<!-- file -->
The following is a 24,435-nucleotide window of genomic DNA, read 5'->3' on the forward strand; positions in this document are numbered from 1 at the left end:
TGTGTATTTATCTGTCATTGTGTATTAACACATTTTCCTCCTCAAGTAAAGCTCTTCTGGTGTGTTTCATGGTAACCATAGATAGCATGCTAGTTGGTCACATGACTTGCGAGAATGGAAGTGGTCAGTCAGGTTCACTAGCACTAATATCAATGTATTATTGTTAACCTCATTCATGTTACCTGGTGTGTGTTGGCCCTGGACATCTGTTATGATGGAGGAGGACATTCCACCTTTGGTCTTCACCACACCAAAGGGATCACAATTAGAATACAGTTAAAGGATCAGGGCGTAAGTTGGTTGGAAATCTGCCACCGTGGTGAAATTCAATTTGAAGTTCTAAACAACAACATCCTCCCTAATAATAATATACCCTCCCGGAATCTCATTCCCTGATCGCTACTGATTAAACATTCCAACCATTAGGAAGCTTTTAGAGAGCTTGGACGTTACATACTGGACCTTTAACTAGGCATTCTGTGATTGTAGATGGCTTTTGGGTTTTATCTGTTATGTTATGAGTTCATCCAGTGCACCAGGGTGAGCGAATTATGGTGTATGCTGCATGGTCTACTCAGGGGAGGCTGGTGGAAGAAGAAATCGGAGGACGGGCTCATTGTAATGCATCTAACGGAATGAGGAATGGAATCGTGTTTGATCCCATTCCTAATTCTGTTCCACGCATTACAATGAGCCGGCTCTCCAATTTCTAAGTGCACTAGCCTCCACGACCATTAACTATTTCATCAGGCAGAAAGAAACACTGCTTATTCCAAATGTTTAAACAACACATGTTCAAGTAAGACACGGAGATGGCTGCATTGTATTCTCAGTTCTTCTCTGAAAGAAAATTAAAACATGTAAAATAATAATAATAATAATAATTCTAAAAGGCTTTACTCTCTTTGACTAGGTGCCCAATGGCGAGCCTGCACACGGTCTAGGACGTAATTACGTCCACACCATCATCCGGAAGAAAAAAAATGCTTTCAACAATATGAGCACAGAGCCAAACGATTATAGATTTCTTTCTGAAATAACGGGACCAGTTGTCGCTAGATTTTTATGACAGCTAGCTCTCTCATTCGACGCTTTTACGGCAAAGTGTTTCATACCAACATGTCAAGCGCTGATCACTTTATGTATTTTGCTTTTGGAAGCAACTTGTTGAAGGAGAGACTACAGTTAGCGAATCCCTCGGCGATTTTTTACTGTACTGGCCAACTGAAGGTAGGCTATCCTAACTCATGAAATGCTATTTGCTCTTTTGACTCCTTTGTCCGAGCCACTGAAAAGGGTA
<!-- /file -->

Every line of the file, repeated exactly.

The following is a 24,435-nucleotide window of genomic DNA, read 5'->3' on the forward strand; positions in this document are numbered from 1 at the left end:
TGTGTATTTATCTGTCATTGTGTATTAACACATTTTCCTCCTCAAGTAAAGCTCTTCTGGTGTGTTTCATGGTAACCATAGATAGCATGCTAGTTGGTCACATGACTTGCGAGAATGGAAGTGGTCAGTCAGGTTCACTAGCACTAATATCAATGTATTATTGTTAACCTCATTCATGTTACCTGGTGTGTGTTGGCCCTGGACATCTGTTATGATGGAGGAGGACATTCCACCTTTGGTCTTCACCACACCAAAGGGATCACAATTAGAATACAGTTAAAGGATCAGGGCGTAAGTTGGTTGGAAATCTGCCACCGTGGTGAAATTCAATTTGAAGTTCTAAACAACAACATCCTCCCTAATAATAATATACCCTCCCGGAATCTCATTCCCTGATCGCTACTGATTAAACATTCCAACCATTAGGAAGCTTTTAGAGAGCTTGGACGTTACATACTGGACCTTTAACTAGGCATTCTGTGATTGTAGATGGCTTTTGGGTTTTATCTGTTATGTTATGAGTTCATCCAGTGCACCAGGGTGAGCGAATTATGGTGTATGCTGCATGGTCTACTCAGGGGAGGCTGGTGGAAGAAGAAATCGGAGGACGGGCTCATTGTAATGCATCTAACGGAATGAGGAATGGAATCGTGTTTGATCCCATTCCTAATTCTGTTCCACGCATTACAATGAGCCGGCTCTCCAATTTCTAAGTGCACTAGCCTCCACGACCATTAACTATTTCATCAGGCAGAAAGAAACACTGCTTATTCCAAATGTTTAAACAACACATGTTCAAGTAAGACACGGAGATGGCTGCATTGTATTCTCAGTTCTTCTCTGAAAGAAAATTAAAACATGTAAAATAATAATAATAATAATAATTCTAAAAGGCTTTACTCTCTTTGACTAGGTGCCCAATGGCGAGCCTGCACACGGTCTAGGACGTAATTACGTCCACACCATCATCCGGAAGAAAAAAAATGCTTTCAACAATATGAGCACAGAGCCAAACGATTATAGATTTCTTTCTGAAATAACGGGACCAGTTGTCGCTAGATTTTTATGACAGCTAGCTCTCTCATTCGACGCTTTTACGGCAAAGTGTTTCATACCAACATGTCAAGCGCTGATCACTTTATGTATTTTGCTTTTGGAAGCAACTTGTTGAAGGAGAGACTACAGTTAGCGAATCCCTCGGCGATTTTTTACTGTACTGGCCAACTGAAGGTAGGCTATCCTAACTCATGAAATGCTATTTGCTCTTTTGACTCCTTTGTCCGAGCCACTGAAAAGGGTA